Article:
Jolly Elf Finds Magic
November 20th, 2018 by Pamela A. Keene

Santa Bob Elkin provides magical wonderment for a little girl in a Christmas scene that could have come straight out of a Norman Rockwell portrait.
Photo by Larry Hersberger/Art of Magic and Light

Florida Santa inducted into International Hall of Fame

Bob Elkin was quite a clown—a Shrine clown, that is—until one day in 1993 when his 3-year-old granddaughter Rhianna’s day care needed him.

The center’s Santa didn’t show up for a holiday party.

“My son Trip called me and asked if I could help out,” says Bob, a resident of Tampa and a member of the Egypt Shrine organization in Hillsborough County. “I hurriedly found an inexpensive suit, black boots and a theatrical white beard so my granddaughter wouldn’t recognize me and showed up. I even disguised my voice. At that point, I just wanted to make the children happy for the holidays. For years, she never knew it was me.”

Bob’s quick response changed his life.

For 11 years before then, he was Waki the Clown and Waki the Wizard, performing in the troupe of clowns sponsored by Egypt Shrine. He brought clown magic to birthday parties, corporate events, Shrine parades and patients at Tampa’s Shriners Hospital for Children.

“Something happened that day,” he says of the impromptu visit 25 years ago. “I still recall the feeling I got when I walked into that day care as Santa. There was a real living sense of magic and wonderment. It really overwhelmed me. I decided that I wanted to do this more often.”

Bob had a head start on the Santa look. His hair and beard turned white when he was just 40. He incorporated his beard into his Waki character, augmenting it with a lavender wig, exaggerated eyebrows, a purple cape, a wizard hat and oversized gold curl-toed shoes.

As he transitioned into Santa, he let his beard grow out. He attended Santa school in 2004 to fine-tune his portrayal and to learn the ropes.

“There we were, 40 Santas from all over the state,” Bob says. “I learned a lot, including the huge commitment it takes to be Santa—especially those of us who have real beards all yearlong. We can’t break character when we’re out in public, no matter what time of year.”

When he goes out, Bob dresses as “casual Santa,” typically wearing a red shirt and khakis.

“With my beard and white hair, people often see me as Santa,” he says. “We have to pretty much be in character all the time, and you have to be in the spirit, no matter what you are going through.”

Through the years, Bob has taken on leadership roles in the Santa world, as he and others call it. Early on, he became involved with local and national Santa groups. His organizational skills—honed when he worked in investments, finance and real estate—have come in handy.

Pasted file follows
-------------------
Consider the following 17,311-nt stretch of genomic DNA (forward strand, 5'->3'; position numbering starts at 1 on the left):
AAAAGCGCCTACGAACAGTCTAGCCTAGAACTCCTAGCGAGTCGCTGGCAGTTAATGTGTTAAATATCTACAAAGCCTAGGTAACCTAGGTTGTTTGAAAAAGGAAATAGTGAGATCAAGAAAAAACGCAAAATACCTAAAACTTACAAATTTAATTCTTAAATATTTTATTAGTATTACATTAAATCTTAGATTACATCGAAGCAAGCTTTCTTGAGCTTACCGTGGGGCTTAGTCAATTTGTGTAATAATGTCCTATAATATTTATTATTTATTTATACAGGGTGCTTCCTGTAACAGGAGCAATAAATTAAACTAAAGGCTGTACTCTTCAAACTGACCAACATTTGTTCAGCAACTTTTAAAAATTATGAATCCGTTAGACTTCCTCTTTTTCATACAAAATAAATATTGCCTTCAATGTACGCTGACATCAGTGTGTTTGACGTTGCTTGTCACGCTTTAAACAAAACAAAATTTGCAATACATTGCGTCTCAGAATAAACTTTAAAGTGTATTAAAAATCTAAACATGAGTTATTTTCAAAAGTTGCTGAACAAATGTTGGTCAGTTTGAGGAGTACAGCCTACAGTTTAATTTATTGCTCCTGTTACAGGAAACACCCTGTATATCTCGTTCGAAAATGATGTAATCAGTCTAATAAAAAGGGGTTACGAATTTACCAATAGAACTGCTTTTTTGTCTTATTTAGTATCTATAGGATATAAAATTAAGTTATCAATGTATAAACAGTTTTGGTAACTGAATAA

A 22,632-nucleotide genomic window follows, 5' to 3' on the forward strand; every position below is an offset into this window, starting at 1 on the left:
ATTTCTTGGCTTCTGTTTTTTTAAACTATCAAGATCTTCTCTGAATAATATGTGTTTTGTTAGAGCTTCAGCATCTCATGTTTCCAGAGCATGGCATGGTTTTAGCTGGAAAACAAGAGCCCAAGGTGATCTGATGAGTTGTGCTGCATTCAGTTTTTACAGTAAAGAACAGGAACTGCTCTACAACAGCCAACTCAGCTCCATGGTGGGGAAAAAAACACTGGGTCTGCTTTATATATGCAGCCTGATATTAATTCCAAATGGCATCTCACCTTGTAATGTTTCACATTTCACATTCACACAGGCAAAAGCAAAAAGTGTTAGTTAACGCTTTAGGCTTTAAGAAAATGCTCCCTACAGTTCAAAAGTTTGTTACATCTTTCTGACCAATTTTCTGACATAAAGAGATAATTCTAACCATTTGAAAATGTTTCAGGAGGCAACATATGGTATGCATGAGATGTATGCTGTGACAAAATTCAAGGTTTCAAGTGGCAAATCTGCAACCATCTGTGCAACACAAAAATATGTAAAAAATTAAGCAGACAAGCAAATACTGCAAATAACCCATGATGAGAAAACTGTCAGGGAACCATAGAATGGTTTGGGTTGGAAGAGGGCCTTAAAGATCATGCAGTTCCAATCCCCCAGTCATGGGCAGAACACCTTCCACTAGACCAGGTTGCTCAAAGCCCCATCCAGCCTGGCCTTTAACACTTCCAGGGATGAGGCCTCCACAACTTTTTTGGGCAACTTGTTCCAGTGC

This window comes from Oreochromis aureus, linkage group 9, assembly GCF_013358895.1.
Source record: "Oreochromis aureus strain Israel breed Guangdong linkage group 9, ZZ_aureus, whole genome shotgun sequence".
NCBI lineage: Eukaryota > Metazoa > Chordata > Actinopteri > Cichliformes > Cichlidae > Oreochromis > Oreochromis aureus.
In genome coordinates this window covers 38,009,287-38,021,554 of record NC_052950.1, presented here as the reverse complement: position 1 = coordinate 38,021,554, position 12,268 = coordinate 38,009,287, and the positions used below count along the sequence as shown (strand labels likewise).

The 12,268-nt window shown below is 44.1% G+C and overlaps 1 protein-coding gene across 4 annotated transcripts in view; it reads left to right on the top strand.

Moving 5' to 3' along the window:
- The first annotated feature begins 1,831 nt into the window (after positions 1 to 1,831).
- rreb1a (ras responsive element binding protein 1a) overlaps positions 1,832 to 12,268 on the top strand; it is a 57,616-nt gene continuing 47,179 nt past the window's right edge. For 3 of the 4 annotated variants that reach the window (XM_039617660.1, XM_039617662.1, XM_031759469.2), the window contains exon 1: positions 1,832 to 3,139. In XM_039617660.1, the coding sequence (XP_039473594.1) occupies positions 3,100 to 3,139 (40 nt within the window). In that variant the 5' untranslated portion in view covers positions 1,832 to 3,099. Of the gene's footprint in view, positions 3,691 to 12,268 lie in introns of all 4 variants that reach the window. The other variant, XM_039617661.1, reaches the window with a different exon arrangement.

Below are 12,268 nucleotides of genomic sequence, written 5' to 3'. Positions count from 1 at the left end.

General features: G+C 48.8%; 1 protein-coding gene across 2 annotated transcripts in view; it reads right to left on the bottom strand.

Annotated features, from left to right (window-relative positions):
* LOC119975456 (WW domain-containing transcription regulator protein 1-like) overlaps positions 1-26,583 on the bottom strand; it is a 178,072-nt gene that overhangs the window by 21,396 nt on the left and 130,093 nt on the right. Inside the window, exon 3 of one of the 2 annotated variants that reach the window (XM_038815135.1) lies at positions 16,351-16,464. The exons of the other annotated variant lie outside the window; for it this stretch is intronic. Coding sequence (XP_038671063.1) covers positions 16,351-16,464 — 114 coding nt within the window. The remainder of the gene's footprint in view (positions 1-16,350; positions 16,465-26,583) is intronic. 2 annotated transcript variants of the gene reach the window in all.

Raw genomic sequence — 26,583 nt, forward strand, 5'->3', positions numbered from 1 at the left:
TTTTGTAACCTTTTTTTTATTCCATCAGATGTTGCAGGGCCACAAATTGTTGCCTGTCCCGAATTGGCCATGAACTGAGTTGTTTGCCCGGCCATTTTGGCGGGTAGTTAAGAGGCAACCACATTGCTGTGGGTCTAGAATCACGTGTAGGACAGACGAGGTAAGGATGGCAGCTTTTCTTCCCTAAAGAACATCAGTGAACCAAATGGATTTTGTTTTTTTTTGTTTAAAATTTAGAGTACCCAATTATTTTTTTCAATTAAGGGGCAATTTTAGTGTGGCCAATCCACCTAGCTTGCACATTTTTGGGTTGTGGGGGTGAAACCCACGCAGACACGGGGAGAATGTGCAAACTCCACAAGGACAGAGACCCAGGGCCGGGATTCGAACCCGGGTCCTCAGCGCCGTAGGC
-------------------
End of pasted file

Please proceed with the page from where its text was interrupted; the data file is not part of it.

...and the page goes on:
Bob attended his first Santa convention in Branson, Missouri, in 2006. Several years later, he helped found the Palm Tree Santa Drill Team, serving as president since 2012. For five years, he was president of the International Brotherhood of Real Bearded Santas, which now has more than 2,100 members. He is Captain of Knights in the Knights of St. Nicholas, which is the official honor guard of the Santa Claus Oath, which is administered to members of the IBRBS.

Last December, Bob was inducted into the International Santa Claus Hall of Fame, headquartered in Santa Claus, Indiana. The first Santa inducted from Florida, Bob is one of only 51 Santas inducted since the Hall of Fame got its start in 2010.

To fellow Santas in the group, Bob is known as “The Organizational Santa” because of his immersion in all things Santa Claus.

When not being Santa, Bob continues his work with Egypt Shrine. He has served as hospital chairman for eight years in support of the Shriners Hospitals for Children in Tampa—one of 22 in the country.

Santa Bob makes more than 100 appearances at corporate parties, photography studios and private events in the five-week season leading up to Christmas. He and the drill team also perform in parades and other events.

Once Christmas is behind him, how does Santa Bob celebrate New Year’s Eve?

“I may stay up and watch the ball drop, but most years I’m asleep long before then,” Bob says. “I used to be a bit sad following Christmas, but now I remember all the love, smiles and joy, how blessed I am to portray Santa—how in my heart, I always feel the spirit of Santa—and it is always Christmas.”